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Section 7 Report in Final Hearing
Hi All,

I've been separated from my wife for  9 months. The initial court order stated that I could have access to my children for 11.5 hours per week over 3 days, with no overnights. Prior to the separation, I was a hands on Dad who was heavily involved in bringing up our children. Before the initial court order I had even less access and it wasn't prearranged (I was expected to jump at the last minute if required by their mum) so I have had to fight for every single bit of access which has been granted.

I spoke to CAFCASS and I received a Section 7 report last month which I thought was very fair. I have read a lot that CAFCASS haven't been fair in some cases and I can only comment on my experiences, but I was very impressed with their input after originally being very sceptical. The Section 7 report stated that I wasn't being unreasonable with what I was asking for (Every 2nd weekend - Friday - Monday, 2 nights per week every week & half school holidays). I am in a lucky position as a flexible home worker who can work around looking after our kids (aged 2, 4 & 6).

I now have a final hearing date after my ex-partner totally disagreed with the CAFCASS report in the interim hearing (she is still throwing accusations of physical, emotional & financial abuse). My question is how likely is it for the court to go with the CAFCASS report? And are their any general reasons why they'd choose not to?

Many thanks in advance for any feedback you can provide.
Providing informed, independent advice on case details is what CAFCASS is supposed to be there for, so the court is highly likely to go with the CAFCASS report. They possibly might not if one side can prove that CAFCASS is demonstrably wrong in their understanding of the facts, have ignored something crucial, or that the conclusions clearly don't follow what the facts say. But the court's default approach is usually that CAFCASS's advice should be followed, unless they can be convinced otherwise.
Many thanks for your feedback. My understanding is that my ex-partners solicitor is going to try to undermine the CAFCASS report in our final hearing and that's what I'm worried about. I've tried to look at it from both perspectives and to be honest, I can't see anything that can be undermined in the report.

I'm going to keep my fingers crossed and hope for the best. It will be almost a year since separation before our final hearing and with limited access it's been a real struggle. I just hope this difficult situation will have an happy ending for my kids.

I'm in same position as you, with almost the same pattern. CAFCASS report came down strongly in my favour, ex is trying to undermine it. The court haven't been impressed at all with her so far.

Have a look at these stats:

In summary, the court follows CAFCASS about 90% of the time, and the other 10% there are complicating factors. My solicitor says there has only been one case in her whole career where they have significantly gone against it.

My advice is to brainstorm every potentially credible line of attack she could come up with, and try to deal with it in your next position statement. So stuff like claiming you won't have time to care for them properly, spell out a timetable. Ignore the obvious mud slinging. It will count against her. I have a final hearing coming up soon but things have already improved immeasurably since CAFCASS got involved.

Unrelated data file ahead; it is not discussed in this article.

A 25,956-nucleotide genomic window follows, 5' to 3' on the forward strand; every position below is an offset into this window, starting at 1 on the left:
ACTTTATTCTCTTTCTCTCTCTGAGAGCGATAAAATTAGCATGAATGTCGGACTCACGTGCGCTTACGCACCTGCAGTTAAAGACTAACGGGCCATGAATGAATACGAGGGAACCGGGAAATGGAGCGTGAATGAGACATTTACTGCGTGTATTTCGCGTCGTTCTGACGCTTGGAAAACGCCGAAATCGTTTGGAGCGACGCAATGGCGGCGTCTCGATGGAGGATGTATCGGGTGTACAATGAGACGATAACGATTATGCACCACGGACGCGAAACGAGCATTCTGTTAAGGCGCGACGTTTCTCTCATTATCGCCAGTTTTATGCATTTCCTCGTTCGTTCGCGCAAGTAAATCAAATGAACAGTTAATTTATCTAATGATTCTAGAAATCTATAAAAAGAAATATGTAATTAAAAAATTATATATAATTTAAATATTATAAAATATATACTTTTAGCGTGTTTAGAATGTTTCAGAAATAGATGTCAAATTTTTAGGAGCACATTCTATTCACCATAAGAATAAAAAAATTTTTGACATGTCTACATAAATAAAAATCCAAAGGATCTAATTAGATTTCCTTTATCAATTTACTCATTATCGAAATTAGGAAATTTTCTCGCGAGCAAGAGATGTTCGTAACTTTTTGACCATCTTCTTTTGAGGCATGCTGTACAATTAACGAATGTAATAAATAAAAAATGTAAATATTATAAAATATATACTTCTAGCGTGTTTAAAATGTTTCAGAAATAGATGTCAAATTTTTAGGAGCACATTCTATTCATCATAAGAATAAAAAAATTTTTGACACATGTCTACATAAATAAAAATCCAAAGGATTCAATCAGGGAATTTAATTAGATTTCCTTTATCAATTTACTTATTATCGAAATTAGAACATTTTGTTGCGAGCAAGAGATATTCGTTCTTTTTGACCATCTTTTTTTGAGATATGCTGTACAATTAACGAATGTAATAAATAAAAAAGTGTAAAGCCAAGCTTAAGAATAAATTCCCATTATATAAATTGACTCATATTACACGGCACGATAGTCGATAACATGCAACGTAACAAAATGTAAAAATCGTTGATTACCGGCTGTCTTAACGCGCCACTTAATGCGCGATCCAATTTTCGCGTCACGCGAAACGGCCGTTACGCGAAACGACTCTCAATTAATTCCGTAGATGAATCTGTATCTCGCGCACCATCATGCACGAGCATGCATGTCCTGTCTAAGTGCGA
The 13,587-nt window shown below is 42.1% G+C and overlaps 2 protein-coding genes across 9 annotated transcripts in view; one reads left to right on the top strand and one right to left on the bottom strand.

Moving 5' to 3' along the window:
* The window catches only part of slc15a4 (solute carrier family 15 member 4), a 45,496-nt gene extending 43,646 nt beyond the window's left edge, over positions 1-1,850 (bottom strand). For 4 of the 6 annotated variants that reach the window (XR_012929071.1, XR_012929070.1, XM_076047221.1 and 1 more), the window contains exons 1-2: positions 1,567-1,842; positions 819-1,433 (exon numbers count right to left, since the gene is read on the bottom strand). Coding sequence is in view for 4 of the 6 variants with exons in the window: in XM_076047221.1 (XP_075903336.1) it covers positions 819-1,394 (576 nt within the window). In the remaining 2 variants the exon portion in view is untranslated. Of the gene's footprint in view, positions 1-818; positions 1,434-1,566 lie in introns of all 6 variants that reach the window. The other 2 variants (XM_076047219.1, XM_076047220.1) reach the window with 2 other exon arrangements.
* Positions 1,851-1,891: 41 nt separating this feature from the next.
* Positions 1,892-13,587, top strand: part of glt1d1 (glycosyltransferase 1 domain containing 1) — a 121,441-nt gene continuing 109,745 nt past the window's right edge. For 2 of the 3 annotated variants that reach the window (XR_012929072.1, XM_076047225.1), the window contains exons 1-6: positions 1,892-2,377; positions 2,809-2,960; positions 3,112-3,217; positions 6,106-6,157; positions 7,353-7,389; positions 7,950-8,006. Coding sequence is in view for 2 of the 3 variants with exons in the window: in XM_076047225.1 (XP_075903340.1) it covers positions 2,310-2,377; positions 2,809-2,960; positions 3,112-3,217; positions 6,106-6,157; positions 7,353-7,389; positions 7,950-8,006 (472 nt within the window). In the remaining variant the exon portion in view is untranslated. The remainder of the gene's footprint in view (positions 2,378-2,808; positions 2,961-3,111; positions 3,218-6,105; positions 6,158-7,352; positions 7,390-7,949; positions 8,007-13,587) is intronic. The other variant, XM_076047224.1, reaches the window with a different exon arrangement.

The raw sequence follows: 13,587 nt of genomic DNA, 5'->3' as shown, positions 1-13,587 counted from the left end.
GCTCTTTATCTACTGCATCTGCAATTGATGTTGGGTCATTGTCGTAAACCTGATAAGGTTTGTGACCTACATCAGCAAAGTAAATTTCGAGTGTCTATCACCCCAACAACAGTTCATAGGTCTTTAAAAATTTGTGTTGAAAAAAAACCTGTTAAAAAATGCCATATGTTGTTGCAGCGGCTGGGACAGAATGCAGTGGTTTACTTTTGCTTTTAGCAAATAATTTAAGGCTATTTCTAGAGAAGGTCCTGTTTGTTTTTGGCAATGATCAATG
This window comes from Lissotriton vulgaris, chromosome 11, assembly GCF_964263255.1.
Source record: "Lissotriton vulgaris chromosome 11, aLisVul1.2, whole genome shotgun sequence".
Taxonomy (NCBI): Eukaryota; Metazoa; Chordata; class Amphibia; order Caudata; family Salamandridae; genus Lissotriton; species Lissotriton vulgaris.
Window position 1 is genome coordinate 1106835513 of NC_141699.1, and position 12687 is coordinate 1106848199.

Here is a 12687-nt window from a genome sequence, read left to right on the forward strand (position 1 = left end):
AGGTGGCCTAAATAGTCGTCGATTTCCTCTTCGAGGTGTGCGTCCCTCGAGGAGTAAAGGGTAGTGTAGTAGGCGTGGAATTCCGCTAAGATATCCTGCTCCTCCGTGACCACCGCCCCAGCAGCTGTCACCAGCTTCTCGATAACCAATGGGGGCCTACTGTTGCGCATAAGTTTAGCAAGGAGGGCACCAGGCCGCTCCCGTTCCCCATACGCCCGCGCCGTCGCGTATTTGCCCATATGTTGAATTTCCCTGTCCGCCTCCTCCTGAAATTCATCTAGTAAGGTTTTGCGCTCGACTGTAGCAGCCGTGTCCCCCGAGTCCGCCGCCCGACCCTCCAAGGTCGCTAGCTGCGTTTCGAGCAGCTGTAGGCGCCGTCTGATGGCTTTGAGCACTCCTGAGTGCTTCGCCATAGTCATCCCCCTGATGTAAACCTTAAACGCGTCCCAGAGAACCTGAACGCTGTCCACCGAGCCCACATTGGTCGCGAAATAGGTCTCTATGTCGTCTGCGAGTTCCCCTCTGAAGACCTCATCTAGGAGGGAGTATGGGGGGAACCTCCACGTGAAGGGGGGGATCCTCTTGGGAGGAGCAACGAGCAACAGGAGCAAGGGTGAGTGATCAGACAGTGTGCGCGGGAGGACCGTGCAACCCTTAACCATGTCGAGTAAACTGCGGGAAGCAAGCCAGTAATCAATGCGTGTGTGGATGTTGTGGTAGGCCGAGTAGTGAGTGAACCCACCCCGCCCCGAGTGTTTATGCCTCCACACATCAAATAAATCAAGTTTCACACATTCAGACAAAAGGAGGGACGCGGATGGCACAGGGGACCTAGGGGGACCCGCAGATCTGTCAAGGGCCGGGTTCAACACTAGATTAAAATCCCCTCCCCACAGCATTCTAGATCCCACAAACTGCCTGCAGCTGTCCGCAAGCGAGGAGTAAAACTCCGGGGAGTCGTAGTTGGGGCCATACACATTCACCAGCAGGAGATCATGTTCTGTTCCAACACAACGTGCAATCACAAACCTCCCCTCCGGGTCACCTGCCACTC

Also don't be afraid to talk to the CAFCASS officer and ask her advice on stuff. They are there for your kids and they genuinely want to help in my experience. Remember that if wants to undermine the CAFCASS report, the officer will have to give evidence, to work hard to keep showing them they have made the right recommendation in their report.

What you are asking for looks like shared care, so it's important that even if your ex is unreasonable, you show that you are genuinely trying to work with her and promote a good relationship between her and the kids.
Thanks Marwood. The CAFCASS officer has been requested to attend court on our final hearing to provide evidence. I have kept it child focused during this difficult time and my ex has continued to sling mud throughout the whole process so I am hoping that this will help my case.

I will brainstorm and look for any lines of attack her solicitor could take and ensure these are detailed in my position statement. During the last few months, my ex has breached the court order around 15 times (some of these are major breaches - i.e. changing days with a days notice). Is this something which I should highlight in my position statement or should I just concentrate on what I'm doing to make things workable for access?

I must say that this has been the hardest part of the last 9 months. It does seem as though she can breach at anytime and no one seems to care, even when I provide proof of breaches (text messages & e-mails). My solicitor keeps telling me that we'll keep documenting it (so potentially we can use this in the future) which I know is sensible to do, but it seems crazy to me that a court order is in place and it can be continuously breached without any consequences.

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